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Travelling with SNCF allows you to discover the wonders of France by trainSNCF trains take you to all corners of France, as well as to international destinations like Spain and Germany. There are three major SNCF trains you can take: TGV, TER and Intercities. These SNCF trains will take you on national, regional and local routes, including high-speed trains from Paris train stations.

SNCF map

Travelling through France by train gives you a fantastic perspective of this vast country, that you don't get from flying or driving. With the size of France, and the ever-changing cultures and scenery, it can be very easy to lose track of where you are. This map can help you plot your way around France, and find the best route for you. 


If you’re interested in seeing where your SNCF train is travelling in France, and where you’ll be in the country once you reach your destination, then take a look at our SNCF map overview. Highlighting the main stations and route across France, this is a great way to plot your journey around France, making it quick and easy to plan your holiday. 

If you're still looking for some ideas of where to take the travel to in France, visit our trains in France page for some extra inspiration.

SNCF routes

Using our journey planner, you can access SNCF train times and information for your selected route. This includes departure and arrival times, seating plans, direct and non-direct options and what type of trains you'll travel on.

SNCF trains

When travelling with SNCF, you'll be on either a TGV, TER, or Intercities service. These trains provide different services across the country. Discover each train type, their destinations and what you can expect to find onboard below.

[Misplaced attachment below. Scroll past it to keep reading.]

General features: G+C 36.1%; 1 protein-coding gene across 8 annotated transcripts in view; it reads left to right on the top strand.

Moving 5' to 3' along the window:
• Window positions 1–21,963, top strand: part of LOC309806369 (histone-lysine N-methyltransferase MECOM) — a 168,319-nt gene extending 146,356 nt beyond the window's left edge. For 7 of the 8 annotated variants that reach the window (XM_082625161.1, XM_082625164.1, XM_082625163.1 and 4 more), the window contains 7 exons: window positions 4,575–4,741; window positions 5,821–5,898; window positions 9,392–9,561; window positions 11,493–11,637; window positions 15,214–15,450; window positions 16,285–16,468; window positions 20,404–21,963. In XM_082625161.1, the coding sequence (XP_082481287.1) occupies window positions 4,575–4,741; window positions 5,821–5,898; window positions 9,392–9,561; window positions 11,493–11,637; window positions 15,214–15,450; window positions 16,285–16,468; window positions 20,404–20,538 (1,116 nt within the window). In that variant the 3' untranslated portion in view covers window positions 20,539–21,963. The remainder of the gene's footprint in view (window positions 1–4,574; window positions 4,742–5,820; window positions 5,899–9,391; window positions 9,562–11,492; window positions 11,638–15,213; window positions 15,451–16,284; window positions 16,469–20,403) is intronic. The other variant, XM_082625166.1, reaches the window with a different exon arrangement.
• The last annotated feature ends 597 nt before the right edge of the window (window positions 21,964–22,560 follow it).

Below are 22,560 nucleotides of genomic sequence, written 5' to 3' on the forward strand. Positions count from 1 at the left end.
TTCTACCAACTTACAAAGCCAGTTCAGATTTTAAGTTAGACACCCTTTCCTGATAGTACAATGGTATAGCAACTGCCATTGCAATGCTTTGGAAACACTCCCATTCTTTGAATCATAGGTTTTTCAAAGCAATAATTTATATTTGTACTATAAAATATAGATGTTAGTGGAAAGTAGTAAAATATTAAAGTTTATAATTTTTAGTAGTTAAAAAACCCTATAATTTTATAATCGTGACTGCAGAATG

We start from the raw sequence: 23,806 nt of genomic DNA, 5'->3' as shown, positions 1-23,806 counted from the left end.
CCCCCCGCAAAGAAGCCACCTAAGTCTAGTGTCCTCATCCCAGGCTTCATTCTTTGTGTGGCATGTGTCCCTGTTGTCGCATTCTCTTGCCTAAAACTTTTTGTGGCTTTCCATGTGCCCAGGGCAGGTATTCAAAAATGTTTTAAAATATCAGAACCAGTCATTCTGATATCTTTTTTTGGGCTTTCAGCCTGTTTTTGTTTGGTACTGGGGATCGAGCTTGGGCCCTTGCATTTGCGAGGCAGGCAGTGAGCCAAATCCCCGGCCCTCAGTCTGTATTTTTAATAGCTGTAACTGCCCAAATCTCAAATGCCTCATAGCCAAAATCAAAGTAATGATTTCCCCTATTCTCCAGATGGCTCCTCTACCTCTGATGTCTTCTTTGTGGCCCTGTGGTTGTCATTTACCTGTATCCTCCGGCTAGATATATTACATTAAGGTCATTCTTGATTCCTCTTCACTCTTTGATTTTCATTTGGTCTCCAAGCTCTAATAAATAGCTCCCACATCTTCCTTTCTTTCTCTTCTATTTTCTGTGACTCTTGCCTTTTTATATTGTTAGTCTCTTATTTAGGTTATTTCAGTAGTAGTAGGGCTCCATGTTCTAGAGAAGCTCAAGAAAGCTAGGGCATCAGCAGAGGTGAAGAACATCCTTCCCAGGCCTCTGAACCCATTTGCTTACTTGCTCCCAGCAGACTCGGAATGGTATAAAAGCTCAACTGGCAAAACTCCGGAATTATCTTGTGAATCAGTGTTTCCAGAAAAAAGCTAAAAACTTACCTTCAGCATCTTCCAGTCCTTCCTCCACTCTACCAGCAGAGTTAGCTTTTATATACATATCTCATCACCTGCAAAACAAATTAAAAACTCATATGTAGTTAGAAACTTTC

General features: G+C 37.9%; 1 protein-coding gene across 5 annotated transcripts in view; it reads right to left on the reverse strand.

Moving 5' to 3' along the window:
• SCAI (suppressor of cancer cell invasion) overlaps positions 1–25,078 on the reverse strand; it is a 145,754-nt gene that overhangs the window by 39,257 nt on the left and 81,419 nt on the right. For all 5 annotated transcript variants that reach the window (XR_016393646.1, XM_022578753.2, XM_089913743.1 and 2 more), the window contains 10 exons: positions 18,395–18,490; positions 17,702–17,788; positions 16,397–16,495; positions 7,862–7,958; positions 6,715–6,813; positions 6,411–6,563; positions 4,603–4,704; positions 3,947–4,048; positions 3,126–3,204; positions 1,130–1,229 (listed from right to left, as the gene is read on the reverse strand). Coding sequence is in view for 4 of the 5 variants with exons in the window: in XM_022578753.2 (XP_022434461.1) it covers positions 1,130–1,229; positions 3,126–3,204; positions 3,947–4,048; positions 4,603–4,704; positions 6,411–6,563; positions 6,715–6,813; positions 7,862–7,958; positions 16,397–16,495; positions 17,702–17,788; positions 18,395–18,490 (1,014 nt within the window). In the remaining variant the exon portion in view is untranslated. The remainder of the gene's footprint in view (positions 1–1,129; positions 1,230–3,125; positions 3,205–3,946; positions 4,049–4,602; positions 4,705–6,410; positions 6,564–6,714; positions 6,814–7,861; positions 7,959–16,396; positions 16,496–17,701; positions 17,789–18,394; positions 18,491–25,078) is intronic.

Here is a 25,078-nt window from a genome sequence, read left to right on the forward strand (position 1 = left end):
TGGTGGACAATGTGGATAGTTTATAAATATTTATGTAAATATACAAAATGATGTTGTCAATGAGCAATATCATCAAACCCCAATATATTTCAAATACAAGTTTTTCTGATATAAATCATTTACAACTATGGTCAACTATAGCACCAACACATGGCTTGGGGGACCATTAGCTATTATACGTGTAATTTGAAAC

TGV trains are the flagship fleet run by SNCF. The high-speed TGV trains depart and arrive from Paris on a daily basis, with destinations including Marseille, Nice, Strasbourg, Lyon and Bordeaux. TGV trains are also extremely popular due to their double-decker style carriages, enabling them huge numbers of passengers on every route while providing stunning views for those lucky enough to grab a spot on the upper deck.

TGV trains have both First and Second Class carriages so depending on your budget, there are two options for you to choose from. When travelling in First Class expect to find excellent comfort and amenities such as power sockets (local and European), hot drink holders and headrests. Seats are arranged in a 2 + 1 formation so, there is much more space onboard First Class carriages compared to Second Class. There’s also a food carriage (cafe-bar) on most trains, providing hot meals and beverages. For speedy service, use the free WiFi to order your food from your seat and skip the queue when you pick up.


SNCF Intercities trains serve major stations and destinations in all parts of France. These SNCF trains link the major Paris stations with destinations such as Le Havre, Lyon and Bordeaux in comfort and speed. Intercities trains also operate at night so if you have an early start or want to save forking out on hotel rooms, these journeys could be perfect.

When travelling onboard, there are many different facilities that cater to all different travellers. There are quiet zones should you want to relax and maybe catch some sleep while you travel. If you’re in a group, then you can ride in seats of four grouped around a table, creating a place to chat and relax as you glide through France. If you’re travelling with young children, then there are selected Intercities that have special play area compartments. These are ideal for those that want to keep their children occupied while travelling over long distances.


If you are travelling within a region of France and want to move about effortlessly and quickly, then you may find yourself on a TER train. SNCF dedicate the TER trains to shorter routes around France. TER trains aren't high-speed and often stop more frequently, but if you don't mind station hopping, then these are a very convenient and very cost-effective way to get around the country.